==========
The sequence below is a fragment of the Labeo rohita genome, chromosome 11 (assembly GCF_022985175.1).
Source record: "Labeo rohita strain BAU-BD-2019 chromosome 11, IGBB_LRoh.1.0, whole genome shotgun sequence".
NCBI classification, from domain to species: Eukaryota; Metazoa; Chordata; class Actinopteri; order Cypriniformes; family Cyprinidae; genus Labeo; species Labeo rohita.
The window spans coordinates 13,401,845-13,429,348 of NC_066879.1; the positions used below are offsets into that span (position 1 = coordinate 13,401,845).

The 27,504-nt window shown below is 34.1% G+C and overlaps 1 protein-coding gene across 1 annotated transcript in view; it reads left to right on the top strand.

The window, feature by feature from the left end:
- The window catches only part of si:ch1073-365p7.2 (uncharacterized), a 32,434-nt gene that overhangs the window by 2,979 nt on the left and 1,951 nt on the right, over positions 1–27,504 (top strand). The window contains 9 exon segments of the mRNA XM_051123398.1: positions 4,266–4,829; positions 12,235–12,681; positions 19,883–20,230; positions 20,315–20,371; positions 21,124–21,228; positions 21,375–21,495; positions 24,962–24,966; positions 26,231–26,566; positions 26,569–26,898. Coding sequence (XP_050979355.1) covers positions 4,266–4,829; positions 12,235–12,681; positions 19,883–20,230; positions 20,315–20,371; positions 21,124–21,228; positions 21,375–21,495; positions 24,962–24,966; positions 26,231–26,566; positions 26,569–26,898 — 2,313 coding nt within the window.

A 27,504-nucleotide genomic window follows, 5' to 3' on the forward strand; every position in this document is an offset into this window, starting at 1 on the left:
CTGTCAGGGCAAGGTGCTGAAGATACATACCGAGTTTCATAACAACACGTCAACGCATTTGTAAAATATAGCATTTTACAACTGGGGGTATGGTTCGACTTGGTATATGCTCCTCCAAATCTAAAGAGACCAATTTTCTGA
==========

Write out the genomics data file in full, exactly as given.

The sequence below is a fragment of the Labeo rohita genome, chromosome 11 (assembly GCF_022985175.1).
Source record: "Labeo rohita strain BAU-BD-2019 chromosome 11, IGBB_LRoh.1.0, whole genome shotgun sequence".
NCBI classification, from domain to species: Eukaryota; Metazoa; Chordata; class Actinopteri; order Cypriniformes; family Cyprinidae; genus Labeo; species Labeo rohita.
The window spans coordinates 13,401,845-13,429,348 of NC_066879.1; the positions used below are offsets into that span (position 1 = coordinate 13,401,845).

The 27,504-nt window shown below is 34.1% G+C and overlaps 1 protein-coding gene across 1 annotated transcript in view; it reads left to right on the top strand.

The window, feature by feature from the left end:
- The window catches only part of si:ch1073-365p7.2 (uncharacterized), a 32,434-nt gene that overhangs the window by 2,979 nt on the left and 1,951 nt on the right, over positions 1–27,504 (top strand). The window contains 9 exon segments of the mRNA XM_051123398.1: positions 4,266–4,829; positions 12,235–12,681; positions 19,883–20,230; positions 20,315–20,371; positions 21,124–21,228; positions 21,375–21,495; positions 24,962–24,966; positions 26,231–26,566; positions 26,569–26,898. Coding sequence (XP_050979355.1) covers positions 4,266–4,829; positions 12,235–12,681; positions 19,883–20,230; positions 20,315–20,371; positions 21,124–21,228; positions 21,375–21,495; positions 24,962–24,966; positions 26,231–26,566; positions 26,569–26,898 — 2,313 coding nt within the window.

A 27,504-nucleotide genomic window follows, 5' to 3' on the forward strand; every position in this document is an offset into this window, starting at 1 on the left:
CTGTCAGGGCAAGGTGCTGAAGATACATACCGAGTTTCATAACAACACGTCAACGCATTTGTAAAATATAGCATTTTACAACTGGGGGTATGGTTCGACTTGGTATATGCTCCTCCAAATCTAAAGAGACCAATTTTCTGA